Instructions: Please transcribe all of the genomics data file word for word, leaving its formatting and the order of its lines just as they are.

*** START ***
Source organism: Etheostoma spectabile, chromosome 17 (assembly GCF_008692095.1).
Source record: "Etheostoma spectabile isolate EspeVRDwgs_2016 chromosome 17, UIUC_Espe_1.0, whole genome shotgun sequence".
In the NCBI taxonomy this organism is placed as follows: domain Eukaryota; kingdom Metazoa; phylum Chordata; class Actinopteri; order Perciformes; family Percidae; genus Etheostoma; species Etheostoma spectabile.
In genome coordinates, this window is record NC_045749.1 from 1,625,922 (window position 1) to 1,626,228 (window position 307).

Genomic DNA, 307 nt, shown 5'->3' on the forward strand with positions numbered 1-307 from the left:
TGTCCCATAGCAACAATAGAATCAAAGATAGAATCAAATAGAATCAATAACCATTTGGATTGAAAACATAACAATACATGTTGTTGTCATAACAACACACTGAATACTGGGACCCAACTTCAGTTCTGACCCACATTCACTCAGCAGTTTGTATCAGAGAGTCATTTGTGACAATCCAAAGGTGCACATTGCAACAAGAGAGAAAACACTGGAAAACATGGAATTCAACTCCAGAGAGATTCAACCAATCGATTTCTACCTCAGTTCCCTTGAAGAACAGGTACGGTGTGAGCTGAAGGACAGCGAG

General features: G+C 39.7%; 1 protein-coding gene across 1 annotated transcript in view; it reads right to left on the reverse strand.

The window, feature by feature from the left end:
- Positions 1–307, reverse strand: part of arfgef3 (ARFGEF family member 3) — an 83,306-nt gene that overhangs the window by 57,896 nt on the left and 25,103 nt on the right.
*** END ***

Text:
Source organism: Etheostoma spectabile, chromosome 17 (assembly GCF_008692095.1).
Source record: "Etheostoma spectabile isolate EspeVRDwgs_2016 chromosome 17, UIUC_Espe_1.0, whole genome shotgun sequence".
In the NCBI taxonomy this organism is placed as follows: domain Eukaryota; kingdom Metazoa; phylum Chordata; class Actinopteri; order Perciformes; family Percidae; genus Etheostoma; species Etheostoma spectabile.
In genome coordinates, this window is record NC_045749.1 from 1,625,922 (window position 1) to 1,626,228 (window position 307).

Genomic DNA, 307 nt, shown 5'->3' on the forward strand with positions numbered 1-307 from the left:
TGTCCCATAGCAACAATAGAATCAAAGATAGAATCAAATAGAATCAATAACCATTTGGATTGAAAACATAACAATACATGTTGTTGTCATAACAACACACTGAATACTGGGACCCAACTTCAGTTCTGACCCACATTCACTCAGCAGTTTGTATCAGAGAGTCATTTGTGACAATCCAAAGGTGCACATTGCAACAAGAGAGAAAACACTGGAAAACATGGAATTCAACTCCAGAGAGATTCAACCAATCGATTTCTACCTCAGTTCCCTTGAAGAACAGGTACGGTGTGAGCTGAAGGACAGCGAG

General features: G+C 39.7%; 1 protein-coding gene across 1 annotated transcript in view; it reads right to left on the reverse strand.

The window, feature by feature from the left end:
- Positions 1–307, reverse strand: part of arfgef3 (ARFGEF family member 3) — an 83,306-nt gene that overhangs the window by 57,896 nt on the left and 25,103 nt on the right.